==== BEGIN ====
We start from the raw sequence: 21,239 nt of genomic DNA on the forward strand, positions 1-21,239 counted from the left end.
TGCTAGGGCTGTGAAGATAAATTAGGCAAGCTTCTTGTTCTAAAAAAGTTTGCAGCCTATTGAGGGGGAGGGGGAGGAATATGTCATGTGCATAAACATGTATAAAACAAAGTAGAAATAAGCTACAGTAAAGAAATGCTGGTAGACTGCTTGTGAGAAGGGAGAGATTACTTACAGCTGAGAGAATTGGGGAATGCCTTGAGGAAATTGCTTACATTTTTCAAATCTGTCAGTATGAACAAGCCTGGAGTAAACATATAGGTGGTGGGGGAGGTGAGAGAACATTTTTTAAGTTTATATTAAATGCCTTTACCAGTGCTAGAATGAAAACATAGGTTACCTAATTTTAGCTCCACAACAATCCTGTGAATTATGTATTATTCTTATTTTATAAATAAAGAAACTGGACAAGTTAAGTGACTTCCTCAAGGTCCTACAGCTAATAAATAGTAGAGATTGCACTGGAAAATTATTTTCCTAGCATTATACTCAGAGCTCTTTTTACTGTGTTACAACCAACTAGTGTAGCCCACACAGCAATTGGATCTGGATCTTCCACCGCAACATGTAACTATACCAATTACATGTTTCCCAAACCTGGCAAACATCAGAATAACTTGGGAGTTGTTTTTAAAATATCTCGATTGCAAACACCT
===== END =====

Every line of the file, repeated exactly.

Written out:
We start from the raw sequence: 21,239 nt of genomic DNA on the forward strand, positions 1-21,239 counted from the left end.
TGCTAGGGCTGTGAAGATAAATTAGGCAAGCTTCTTGTTCTAAAAAAGTTTGCAGCCTATTGAGGGGGAGGGGGAGGAATATGTCATGTGCATAAACATGTATAAAACAAAGTAGAAATAAGCTACAGTAAAGAAATGCTGGTAGACTGCTTGTGAGAAGGGAGAGATTACTTACAGCTGAGAGAATTGGGGAATGCCTTGAGGAAATTGCTTACATTTTTCAAATCTGTCAGTATGAACAAGCCTGGAGTAAACATATAGGTGGTGGGGGAGGTGAGAGAACATTTTTTAAGTTTATATTAAATGCCTTTACCAGTGCTAGAATGAAAACATAGGTTACCTAATTTTAGCTCCACAACAATCCTGTGAATTATGTATTATTCTTATTTTATAAATAAAGAAACTGGACAAGTTAAGTGACTTCCTCAAGGTCCTACAGCTAATAAATAGTAGAGATTGCACTGGAAAATTATTTTCCTAGCATTATACTCAGAGCTCTTTTTACTGTGTTACAACCAACTAGTGTAGCCCACACAGCAATTGGATCTGGATCTTCCACCGCAACATGTAACTATACCAATTACATGTTTCCCAAACCTGGCAAACATCAGAATAACTTGGGAGTTGTTTTTAAAATATCTCGATTGCAAACACCT